A descriptive analysis of data from the Optic Neuritis Treatment Trial
Katz B
Trans Am Ophthalmol Soc 1995;93:685-708

UI# 96358726
Abstract

Purpose
We sought to characterize the DysChroMatopsia of Optic Neuritis, to determine the type and severity of Color Defect present and its relation to Central Vision and Spatial Acuity.

To examine changes in this DysChroMatopsia over time, and to determine the applicability of Kollner's rule to patients with Optic Neuritis.

Methods
We analyzed the raw data on Color Vision performance as assembled within the Optic Neuritis Treatment Trial (ONTT).

The ONTT was designed to evaluate GlucoCorticoids as a treatment for Acute DeMyelinating Optic Neuritis and to allow long-term outcome and natural history analyzes.

Between July 1, 1988 and June 30, 1991, 488 patients were enrolled in this trial. All patients underwent extensive Neurologic and Ophthalmologic Examinations including standardized testing of Visual Function that included testing of Color Vision.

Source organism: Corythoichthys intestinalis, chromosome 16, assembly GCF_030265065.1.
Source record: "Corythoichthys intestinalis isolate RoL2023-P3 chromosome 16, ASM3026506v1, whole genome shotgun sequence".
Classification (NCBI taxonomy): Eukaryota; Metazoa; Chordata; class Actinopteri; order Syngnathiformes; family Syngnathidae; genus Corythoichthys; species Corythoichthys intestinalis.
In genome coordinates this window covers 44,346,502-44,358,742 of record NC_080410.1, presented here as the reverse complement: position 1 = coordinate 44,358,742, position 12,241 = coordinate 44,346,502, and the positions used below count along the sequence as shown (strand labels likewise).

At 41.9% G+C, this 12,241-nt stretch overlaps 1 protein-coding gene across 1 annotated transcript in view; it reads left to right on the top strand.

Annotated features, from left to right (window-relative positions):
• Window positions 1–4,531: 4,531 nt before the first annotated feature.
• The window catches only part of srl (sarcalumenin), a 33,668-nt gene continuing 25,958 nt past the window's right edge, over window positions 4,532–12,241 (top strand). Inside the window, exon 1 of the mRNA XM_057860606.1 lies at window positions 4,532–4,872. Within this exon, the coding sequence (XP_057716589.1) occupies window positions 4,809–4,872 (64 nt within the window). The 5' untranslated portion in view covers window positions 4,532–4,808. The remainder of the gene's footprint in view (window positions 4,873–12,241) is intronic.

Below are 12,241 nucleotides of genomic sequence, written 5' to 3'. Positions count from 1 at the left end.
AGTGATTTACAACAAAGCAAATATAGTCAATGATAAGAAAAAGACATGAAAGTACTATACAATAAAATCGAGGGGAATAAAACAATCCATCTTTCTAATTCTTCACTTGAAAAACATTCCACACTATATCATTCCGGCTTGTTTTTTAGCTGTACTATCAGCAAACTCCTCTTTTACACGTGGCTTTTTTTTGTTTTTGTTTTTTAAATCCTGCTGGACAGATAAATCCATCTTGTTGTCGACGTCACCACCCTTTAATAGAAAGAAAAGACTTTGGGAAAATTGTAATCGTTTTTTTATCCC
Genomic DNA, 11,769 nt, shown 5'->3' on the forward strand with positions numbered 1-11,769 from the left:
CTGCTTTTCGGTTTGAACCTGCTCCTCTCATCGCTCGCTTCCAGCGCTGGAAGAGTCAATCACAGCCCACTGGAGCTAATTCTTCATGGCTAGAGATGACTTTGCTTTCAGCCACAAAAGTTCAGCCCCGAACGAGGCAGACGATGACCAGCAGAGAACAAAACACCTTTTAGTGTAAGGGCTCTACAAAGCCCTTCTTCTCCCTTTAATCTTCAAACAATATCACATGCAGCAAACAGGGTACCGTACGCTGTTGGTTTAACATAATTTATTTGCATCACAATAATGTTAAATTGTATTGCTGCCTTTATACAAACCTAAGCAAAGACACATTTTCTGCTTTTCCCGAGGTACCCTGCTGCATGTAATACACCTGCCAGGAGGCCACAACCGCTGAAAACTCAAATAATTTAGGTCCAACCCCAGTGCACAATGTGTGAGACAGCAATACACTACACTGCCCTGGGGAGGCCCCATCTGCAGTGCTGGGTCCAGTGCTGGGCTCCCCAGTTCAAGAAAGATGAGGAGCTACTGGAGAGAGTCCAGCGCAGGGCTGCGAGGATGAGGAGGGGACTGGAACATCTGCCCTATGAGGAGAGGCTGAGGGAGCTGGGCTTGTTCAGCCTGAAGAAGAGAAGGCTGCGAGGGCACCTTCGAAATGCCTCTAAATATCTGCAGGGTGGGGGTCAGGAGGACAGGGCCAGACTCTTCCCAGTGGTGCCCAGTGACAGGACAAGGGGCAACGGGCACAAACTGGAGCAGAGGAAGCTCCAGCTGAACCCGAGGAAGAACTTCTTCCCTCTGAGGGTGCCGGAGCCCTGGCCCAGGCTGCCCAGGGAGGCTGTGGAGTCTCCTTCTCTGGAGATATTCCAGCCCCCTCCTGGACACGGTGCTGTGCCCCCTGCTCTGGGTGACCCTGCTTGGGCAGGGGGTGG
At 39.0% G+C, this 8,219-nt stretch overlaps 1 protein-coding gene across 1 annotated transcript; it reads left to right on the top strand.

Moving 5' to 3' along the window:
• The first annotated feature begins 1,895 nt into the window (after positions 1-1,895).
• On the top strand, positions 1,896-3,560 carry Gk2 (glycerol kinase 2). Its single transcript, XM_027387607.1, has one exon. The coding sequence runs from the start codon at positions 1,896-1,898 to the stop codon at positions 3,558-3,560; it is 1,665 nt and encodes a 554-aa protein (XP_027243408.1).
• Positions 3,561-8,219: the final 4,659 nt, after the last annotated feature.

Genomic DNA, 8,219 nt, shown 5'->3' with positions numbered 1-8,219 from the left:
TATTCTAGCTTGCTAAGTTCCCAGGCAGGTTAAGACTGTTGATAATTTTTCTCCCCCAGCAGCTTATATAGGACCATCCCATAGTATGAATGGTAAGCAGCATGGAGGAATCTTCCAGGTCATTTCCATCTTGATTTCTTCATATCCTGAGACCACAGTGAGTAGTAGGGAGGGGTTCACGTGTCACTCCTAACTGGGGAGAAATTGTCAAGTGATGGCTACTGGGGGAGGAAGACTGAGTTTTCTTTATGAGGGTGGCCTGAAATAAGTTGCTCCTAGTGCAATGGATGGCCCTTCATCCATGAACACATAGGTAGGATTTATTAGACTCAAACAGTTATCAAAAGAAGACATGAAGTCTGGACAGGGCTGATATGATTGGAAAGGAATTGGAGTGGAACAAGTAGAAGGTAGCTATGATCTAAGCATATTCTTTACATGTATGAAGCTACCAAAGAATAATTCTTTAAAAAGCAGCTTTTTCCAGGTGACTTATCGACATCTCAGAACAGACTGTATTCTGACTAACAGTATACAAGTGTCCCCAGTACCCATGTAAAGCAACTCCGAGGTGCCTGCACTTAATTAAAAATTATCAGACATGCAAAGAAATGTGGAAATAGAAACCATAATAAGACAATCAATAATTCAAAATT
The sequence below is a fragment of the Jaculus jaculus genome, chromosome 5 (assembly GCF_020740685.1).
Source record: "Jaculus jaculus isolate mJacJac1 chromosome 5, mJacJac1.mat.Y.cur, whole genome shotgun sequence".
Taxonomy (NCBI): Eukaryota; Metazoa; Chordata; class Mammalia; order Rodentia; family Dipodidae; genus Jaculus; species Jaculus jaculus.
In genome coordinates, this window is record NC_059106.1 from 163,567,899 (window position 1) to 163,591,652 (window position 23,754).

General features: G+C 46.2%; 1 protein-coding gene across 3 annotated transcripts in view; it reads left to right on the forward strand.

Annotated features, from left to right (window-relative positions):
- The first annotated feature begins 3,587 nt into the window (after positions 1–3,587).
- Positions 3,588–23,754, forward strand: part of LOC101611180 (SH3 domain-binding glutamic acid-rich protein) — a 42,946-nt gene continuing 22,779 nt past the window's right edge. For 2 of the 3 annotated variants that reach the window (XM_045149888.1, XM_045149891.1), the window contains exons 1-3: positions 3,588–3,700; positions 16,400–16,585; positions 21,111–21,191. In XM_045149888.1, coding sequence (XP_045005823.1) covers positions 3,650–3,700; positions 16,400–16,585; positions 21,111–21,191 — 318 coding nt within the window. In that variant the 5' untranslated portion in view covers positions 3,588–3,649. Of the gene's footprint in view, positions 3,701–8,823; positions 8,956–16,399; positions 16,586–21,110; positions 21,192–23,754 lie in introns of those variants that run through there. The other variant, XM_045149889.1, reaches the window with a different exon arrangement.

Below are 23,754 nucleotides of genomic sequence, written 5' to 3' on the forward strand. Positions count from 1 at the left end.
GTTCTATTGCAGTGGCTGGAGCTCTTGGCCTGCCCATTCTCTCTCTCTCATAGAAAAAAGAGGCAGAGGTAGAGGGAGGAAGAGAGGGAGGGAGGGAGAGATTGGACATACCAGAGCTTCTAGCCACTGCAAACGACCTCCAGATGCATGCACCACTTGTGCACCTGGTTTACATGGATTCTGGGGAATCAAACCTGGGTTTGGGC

The ONTT population thus afforded a unique opportunity to characterize acquired DysChroMatopsias in a large, homogenous, well-characterized cohort of patients with Optic Neuritis.

We used quantitative analysis of FM-100 scores from this patient cohort to determine the severity of the DysChroMatopsia, the selectivity of the DysChroMatopsia (polarity of errors) and the type of DysChroMatopsia (axis of confusion) by employing quadrant analysis of FM-100 scores.

Results
The results of high-and low-selectivity analyzes of the FM-100 data showed that during the acute phase of Optic Neuritis, blue/yellow, red/ green, and non-selective Color Defects occurred; among patients with pure defects, blue/yellow defects were more frequent than red/green defects.

At 6 months after the acute event, however, analyzes showed that red/green defects were more common than blue/yellow defects. Among patients with selective Color Defects both acutely and at 6 months, the defect was as likely to change over time as remain the same.